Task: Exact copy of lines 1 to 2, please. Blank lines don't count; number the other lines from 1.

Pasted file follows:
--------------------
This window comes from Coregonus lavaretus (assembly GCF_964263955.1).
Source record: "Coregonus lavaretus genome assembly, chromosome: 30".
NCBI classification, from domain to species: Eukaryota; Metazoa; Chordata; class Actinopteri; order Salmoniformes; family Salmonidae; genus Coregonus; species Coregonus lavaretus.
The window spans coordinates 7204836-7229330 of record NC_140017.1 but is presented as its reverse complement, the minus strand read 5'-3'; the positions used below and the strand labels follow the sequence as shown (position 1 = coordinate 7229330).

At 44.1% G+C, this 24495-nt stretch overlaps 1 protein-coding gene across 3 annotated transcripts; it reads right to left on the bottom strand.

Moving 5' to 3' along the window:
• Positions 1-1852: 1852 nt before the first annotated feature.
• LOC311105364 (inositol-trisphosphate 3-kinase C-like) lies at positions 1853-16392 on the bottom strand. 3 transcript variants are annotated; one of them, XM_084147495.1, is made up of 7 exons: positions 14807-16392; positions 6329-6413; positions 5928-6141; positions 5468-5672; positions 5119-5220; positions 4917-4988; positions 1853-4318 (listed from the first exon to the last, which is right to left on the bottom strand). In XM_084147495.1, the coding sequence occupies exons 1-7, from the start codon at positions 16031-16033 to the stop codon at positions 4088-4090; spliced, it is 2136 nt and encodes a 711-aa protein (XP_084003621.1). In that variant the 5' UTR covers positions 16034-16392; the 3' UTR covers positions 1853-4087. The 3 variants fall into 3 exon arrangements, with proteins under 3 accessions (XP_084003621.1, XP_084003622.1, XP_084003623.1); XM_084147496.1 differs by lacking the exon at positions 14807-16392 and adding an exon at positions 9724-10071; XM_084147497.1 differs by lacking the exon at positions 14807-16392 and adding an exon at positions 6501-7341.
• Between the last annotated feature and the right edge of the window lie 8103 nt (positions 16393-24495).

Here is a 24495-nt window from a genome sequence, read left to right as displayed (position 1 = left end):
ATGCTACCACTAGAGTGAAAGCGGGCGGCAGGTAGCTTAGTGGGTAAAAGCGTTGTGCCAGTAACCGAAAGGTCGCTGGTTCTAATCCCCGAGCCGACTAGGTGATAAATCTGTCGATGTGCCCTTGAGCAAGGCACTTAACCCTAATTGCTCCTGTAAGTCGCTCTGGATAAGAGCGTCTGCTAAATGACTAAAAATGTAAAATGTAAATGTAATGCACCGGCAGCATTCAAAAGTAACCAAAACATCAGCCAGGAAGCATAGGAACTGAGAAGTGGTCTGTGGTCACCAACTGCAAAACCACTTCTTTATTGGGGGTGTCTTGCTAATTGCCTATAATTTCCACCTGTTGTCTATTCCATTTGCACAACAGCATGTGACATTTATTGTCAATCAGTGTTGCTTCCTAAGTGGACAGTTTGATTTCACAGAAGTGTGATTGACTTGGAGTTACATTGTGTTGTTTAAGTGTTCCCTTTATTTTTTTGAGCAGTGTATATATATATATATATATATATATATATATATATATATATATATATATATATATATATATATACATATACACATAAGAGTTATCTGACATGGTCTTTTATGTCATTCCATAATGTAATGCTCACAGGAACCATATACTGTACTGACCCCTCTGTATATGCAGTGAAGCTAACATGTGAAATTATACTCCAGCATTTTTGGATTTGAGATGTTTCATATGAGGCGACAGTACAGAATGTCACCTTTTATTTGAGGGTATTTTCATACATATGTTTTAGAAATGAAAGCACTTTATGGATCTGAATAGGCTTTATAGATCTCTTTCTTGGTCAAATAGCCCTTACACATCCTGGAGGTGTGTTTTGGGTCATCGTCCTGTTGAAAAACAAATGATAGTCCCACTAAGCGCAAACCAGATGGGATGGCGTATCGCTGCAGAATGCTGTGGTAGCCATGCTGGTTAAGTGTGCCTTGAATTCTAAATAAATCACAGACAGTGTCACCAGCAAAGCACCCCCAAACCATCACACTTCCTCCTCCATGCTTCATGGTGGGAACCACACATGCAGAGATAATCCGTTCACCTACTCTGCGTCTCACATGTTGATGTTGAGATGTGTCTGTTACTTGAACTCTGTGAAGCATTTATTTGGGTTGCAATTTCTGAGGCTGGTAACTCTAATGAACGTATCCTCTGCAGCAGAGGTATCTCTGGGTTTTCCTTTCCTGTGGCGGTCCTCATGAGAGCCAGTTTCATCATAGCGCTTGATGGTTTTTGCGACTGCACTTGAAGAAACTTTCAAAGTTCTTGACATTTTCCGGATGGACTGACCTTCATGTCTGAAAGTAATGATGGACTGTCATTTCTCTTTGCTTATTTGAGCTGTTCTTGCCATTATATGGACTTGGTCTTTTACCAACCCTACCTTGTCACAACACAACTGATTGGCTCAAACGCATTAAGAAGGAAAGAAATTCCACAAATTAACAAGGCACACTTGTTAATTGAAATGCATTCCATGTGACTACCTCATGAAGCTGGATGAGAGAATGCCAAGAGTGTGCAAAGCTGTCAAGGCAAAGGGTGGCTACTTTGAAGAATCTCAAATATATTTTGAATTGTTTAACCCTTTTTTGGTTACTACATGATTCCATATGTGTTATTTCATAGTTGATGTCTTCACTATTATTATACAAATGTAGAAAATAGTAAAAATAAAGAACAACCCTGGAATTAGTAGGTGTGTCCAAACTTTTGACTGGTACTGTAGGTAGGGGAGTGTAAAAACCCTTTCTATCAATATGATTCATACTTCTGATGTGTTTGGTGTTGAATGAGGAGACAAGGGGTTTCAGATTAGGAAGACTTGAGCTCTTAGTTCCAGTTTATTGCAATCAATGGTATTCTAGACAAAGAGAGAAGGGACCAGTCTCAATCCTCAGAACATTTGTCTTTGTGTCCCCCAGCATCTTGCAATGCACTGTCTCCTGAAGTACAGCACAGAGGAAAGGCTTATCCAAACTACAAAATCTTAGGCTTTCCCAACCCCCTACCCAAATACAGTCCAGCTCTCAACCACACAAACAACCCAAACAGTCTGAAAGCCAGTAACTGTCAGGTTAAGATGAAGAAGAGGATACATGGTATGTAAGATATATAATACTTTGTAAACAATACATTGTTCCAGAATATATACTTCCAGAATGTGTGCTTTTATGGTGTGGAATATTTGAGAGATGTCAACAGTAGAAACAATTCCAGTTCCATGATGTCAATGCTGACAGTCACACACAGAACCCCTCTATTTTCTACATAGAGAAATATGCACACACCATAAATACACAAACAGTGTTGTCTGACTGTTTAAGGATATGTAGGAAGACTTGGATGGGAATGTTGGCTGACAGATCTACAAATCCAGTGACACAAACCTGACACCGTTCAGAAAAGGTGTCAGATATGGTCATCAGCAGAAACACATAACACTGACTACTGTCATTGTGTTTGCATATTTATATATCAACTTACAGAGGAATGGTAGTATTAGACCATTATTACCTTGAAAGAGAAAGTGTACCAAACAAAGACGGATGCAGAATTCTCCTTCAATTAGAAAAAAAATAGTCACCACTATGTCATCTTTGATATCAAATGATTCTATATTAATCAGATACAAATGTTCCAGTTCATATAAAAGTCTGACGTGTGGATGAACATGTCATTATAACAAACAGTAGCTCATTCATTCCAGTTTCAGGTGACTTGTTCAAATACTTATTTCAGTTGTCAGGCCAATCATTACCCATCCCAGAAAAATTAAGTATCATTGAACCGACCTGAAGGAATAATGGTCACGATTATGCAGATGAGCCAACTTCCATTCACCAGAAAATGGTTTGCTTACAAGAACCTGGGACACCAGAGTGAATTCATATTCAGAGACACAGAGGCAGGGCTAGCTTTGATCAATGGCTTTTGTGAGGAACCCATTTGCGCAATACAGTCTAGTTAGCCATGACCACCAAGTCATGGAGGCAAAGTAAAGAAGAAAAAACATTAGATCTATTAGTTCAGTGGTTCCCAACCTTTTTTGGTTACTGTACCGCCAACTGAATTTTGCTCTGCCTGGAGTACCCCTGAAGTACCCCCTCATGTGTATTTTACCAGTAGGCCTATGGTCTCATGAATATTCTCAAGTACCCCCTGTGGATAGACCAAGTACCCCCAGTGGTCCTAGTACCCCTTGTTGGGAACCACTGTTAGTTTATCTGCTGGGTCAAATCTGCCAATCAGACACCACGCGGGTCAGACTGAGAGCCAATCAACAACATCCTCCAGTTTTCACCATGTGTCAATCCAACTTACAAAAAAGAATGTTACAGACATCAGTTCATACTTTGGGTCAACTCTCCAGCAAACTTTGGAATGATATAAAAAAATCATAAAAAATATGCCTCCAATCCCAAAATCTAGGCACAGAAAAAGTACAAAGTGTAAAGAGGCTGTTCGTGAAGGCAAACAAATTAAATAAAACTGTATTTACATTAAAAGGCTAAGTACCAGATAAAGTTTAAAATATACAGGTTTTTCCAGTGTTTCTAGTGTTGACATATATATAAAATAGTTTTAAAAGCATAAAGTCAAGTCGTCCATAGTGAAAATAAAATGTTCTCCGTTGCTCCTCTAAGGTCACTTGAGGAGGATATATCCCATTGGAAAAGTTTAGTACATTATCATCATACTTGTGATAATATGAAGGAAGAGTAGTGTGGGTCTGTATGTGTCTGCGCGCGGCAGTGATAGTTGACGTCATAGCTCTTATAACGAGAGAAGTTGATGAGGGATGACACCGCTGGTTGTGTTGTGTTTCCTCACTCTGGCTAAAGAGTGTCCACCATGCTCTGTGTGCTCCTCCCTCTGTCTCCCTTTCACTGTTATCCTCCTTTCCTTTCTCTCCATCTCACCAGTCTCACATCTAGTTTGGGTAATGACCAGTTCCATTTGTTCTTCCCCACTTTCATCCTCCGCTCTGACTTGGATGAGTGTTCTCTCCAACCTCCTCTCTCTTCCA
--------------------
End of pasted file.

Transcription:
This window comes from Coregonus lavaretus (assembly GCF_964263955.1).
Source record: "Coregonus lavaretus genome assembly, chromosome: 30".